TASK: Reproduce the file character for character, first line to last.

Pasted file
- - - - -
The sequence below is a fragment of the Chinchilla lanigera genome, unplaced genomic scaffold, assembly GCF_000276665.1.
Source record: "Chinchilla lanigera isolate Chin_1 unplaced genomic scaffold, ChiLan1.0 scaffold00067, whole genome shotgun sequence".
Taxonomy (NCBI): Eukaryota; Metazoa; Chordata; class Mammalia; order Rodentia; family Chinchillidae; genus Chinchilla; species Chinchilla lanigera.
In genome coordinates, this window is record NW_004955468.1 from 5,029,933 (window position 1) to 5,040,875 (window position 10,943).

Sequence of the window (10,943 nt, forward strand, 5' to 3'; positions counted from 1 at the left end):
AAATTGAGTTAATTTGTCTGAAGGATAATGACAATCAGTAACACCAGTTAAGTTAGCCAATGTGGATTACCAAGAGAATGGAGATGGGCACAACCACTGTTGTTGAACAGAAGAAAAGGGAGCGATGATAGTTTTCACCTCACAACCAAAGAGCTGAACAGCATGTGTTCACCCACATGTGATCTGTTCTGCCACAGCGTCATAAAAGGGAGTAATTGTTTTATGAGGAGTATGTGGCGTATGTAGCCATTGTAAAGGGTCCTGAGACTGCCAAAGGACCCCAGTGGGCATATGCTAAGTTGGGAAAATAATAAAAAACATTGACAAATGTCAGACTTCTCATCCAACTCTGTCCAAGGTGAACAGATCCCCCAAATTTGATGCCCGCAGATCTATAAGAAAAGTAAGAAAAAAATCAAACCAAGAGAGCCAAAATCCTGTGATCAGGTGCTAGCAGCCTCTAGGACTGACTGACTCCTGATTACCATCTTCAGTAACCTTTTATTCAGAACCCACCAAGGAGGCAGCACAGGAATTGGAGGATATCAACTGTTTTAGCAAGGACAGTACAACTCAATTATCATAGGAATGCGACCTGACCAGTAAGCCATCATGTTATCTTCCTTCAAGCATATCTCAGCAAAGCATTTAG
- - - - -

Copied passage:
The sequence below is a fragment of the Chinchilla lanigera genome, unplaced genomic scaffold, assembly GCF_000276665.1.
Source record: "Chinchilla lanigera isolate Chin_1 unplaced genomic scaffold, ChiLan1.0 scaffold00067, whole genome shotgun sequence".
Taxonomy (NCBI): Eukaryota; Metazoa; Chordata; class Mammalia; order Rodentia; family Chinchillidae; genus Chinchilla; species Chinchilla lanigera.
In genome coordinates, this window is record NW_004955468.1 from 5,029,933 (window position 1) to 5,040,875 (window position 10,943).

Sequence of the window (10,943 nt, forward strand, 5' to 3'; positions counted from 1 at the left end):
AAATTGAGTTAATTTGTCTGAAGGATAATGACAATCAGTAACACCAGTTAAGTTAGCCAATGTGGATTACCAAGAGAATGGAGATGGGCACAACCACTGTTGTTGAACAGAAGAAAAGGGAGCGATGATAGTTTTCACCTCACAACCAAAGAGCTGAACAGCATGTGTTCACCCACATGTGATCTGTTCTGCCACAGCGTCATAAAAGGGAGTAATTGTTTTATGAGGAGTATGTGGCGTATGTAGCCATTGTAAAGGGTCCTGAGACTGCCAAAGGACCCCAGTGGGCATATGCTAAGTTGGGAAAATAATAAAAAACATTGACAAATGTCAGACTTCTCATCCAACTCTGTCCAAGGTGAACAGATCCCCCAAATTTGATGCCCGCAGATCTATAAGAAAAGTAAGAAAAAAATCAAACCAAGAGAGCCAAAATCCTGTGATCAGGTGCTAGCAGCCTCTAGGACTGACTGACTCCTGATTACCATCTTCAGTAACCTTTTATTCAGAACCCACCAAGGAGGCAGCACAGGAATTGGAGGATATCAACTGTTTTAGCAAGGACAGTACAACTCAATTATCATAGGAATGCGACCTGACCAGTAAGCCATCATGTTATCTTCCTTCAAGCATATCTCAGCAAAGCATTTAG